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Vintage doom with choruses - 97%

Arkkiperkele, December 7th, 2007

Jus Oborn and his co-cultists have finally returned from their smoked doped-out chasms with a new album. When the Electric Wizard delivered a montrosity, sonic equivalent of ton-of-bricks, that is called Dopethrone, they probably didn't in their fucked-up state of mind realise what an unsurpassable slug of dirge they lumped us. To this day it quite frankly impossible to find a doom metal album as perfect, yet as unforgiving as Dopethrone is.

Therefore it is hard to decide what to expect from their newest output. In between came Let Us Prey and We Live, but from retrospect both fall far from Dopethrone. Let Us Prey was an uneven package, apparantely reflecting the bands uncertain situation at the moment. We Live was much better, featured a new line-up and a fresh atmosphere, but still lukewarm as a whole.

Witchcult Today is therefore both a relief and a disappointment. Here the EW have succesfully caught the crackling atmosphere of 70s with their vintage amps and equipment. Apparently the album was recorded at some obscure studio, consisting of solely analogue equipment. Never ever have the Wizard been as cathcy and compromising as now. Although the change of sound is a complete opposite to what was heard on We Live, a true echo from Birmingham of 1970, Witchcult Today is actually very easy for the unwary ear.

Oborn's wailing is now higher and more Sabbathy than ever. No longer are the vocals buried under the crushing wall of guitars and bass, it is now even possible to make sense of the lyrics, though which make as little sense themselves as ever. Soloing and riffing of the axes has never been catchier, nor is it as sloppy as it sometimes was on Dopethrone. And what struck me most, Oborn (apparently, credits are not too clear) has written choruses! Not that they haven't been there before, but fuck me if you can't remember the chorus of basically every song on the album (except for the sample-instrumental mayhem that is Black Magic Rituals & Perversions) after two listens. The title track, Dunwich, Torquemada 71 and Saturnine are especially prime examples.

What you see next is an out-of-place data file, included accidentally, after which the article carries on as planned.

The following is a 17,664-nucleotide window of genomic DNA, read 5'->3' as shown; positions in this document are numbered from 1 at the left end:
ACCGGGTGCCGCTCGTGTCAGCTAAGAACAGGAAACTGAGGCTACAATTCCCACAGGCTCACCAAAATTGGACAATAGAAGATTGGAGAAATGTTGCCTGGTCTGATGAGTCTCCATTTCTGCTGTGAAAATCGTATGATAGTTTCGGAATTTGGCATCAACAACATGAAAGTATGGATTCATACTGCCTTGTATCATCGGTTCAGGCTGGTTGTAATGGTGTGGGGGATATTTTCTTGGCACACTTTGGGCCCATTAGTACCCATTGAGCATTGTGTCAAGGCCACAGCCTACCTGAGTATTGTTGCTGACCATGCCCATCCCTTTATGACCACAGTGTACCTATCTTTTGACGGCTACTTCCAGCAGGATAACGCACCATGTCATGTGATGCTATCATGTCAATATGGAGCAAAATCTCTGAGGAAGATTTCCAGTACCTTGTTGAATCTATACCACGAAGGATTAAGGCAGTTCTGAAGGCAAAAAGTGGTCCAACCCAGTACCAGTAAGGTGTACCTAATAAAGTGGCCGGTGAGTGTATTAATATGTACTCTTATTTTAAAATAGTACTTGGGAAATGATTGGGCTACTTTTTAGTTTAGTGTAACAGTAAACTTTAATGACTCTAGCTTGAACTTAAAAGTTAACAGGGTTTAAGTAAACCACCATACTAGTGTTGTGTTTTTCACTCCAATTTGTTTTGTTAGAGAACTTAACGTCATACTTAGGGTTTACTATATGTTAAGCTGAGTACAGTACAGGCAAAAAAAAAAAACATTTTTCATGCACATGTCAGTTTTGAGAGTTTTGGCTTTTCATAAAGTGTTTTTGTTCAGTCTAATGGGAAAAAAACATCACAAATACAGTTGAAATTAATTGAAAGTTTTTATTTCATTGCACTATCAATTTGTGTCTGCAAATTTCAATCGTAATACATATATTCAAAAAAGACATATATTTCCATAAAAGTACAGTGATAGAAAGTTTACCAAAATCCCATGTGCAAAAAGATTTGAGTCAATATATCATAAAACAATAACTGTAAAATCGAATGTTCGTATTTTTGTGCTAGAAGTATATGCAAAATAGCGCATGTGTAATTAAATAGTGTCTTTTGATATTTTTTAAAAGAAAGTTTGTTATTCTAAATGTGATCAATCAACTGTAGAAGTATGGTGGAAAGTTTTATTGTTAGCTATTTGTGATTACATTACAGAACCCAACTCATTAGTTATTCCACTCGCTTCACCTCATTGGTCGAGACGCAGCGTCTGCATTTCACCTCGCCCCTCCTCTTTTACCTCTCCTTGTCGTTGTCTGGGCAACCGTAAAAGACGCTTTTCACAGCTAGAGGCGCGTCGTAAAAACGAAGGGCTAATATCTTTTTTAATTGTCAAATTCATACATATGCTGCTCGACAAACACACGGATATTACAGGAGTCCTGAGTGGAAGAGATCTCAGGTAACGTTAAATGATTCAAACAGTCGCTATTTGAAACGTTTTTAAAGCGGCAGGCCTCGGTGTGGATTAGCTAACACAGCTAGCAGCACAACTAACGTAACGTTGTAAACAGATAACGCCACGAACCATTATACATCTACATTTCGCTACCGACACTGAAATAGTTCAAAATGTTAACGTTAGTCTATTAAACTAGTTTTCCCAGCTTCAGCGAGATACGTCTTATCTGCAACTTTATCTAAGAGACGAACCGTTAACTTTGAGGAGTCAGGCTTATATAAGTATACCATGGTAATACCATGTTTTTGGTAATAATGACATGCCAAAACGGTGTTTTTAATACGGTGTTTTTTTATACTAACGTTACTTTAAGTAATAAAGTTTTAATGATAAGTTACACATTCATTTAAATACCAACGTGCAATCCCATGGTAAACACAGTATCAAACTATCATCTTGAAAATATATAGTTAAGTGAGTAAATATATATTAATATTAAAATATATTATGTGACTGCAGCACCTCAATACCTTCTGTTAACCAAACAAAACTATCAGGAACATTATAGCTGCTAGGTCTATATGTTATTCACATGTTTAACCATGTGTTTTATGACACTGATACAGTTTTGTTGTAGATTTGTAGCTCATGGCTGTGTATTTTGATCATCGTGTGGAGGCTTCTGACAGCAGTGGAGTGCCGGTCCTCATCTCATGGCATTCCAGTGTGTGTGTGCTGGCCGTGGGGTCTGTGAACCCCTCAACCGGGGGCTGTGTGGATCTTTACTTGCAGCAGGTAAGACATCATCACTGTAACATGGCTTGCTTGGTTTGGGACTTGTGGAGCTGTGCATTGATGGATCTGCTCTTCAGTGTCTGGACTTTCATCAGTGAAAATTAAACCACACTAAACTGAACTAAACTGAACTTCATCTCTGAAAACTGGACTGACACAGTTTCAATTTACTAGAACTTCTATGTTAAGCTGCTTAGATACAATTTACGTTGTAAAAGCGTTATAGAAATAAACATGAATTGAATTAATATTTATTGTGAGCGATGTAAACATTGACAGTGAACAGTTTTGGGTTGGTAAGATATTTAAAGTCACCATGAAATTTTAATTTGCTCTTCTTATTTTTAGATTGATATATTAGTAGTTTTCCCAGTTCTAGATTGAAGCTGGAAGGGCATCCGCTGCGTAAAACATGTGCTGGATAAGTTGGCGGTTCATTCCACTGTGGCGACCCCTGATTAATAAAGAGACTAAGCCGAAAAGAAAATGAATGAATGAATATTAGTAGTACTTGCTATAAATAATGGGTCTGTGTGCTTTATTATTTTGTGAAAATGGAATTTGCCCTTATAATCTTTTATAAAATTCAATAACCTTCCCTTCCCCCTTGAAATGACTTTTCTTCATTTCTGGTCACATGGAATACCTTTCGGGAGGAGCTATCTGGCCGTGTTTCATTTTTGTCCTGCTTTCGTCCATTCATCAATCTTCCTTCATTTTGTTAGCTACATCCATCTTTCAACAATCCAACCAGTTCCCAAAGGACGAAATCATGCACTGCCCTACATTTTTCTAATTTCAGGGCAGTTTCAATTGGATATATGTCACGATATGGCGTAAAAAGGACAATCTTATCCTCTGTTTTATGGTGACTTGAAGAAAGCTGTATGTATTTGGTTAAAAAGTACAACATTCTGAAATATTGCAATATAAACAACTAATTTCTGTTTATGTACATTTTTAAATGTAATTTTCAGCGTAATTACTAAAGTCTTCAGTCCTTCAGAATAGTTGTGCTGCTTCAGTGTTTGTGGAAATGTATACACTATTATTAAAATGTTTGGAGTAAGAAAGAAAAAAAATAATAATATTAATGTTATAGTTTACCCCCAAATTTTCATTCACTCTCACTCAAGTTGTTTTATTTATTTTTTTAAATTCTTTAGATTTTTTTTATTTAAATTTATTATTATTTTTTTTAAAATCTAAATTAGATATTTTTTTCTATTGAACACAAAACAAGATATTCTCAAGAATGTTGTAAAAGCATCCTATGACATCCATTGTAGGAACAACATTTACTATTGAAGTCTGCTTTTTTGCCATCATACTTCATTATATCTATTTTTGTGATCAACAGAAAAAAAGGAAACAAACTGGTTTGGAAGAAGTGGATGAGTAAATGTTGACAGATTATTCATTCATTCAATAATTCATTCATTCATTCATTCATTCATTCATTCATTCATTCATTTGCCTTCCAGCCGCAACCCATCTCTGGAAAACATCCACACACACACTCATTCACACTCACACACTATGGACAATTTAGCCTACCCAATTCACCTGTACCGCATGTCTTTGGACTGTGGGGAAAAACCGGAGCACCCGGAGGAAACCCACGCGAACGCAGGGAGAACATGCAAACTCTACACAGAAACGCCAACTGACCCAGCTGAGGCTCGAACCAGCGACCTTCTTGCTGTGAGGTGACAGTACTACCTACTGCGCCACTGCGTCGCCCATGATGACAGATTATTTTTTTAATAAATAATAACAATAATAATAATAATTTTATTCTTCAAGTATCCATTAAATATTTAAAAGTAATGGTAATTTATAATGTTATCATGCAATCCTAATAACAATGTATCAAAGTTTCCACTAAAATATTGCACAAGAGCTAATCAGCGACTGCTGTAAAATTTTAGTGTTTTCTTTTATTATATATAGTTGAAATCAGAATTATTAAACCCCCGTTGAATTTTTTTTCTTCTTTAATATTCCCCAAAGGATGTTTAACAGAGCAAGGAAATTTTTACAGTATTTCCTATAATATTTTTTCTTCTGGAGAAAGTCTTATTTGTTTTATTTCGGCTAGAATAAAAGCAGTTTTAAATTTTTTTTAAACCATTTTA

This is an album that sinks to the deepest bowels of your mind right from the start and will keep you in your grip for the umpteenth listen. Then again it forces you to think, this is it then? This was the new Electric Wizard, the slaves to THC at their best? Witchcult Today may not be as unforgivingly crushing experience as Dopethrone was. Yet it is as wicked and fucked up as its makers are. This is again a different path for Electric Wizard, and definitely not a bad path.

Witchcult Today is an album that makes you want to hate it for its simplicity at first sight and on the other hand love it for its deadly catchiness and addictivity. A truly fantastic album.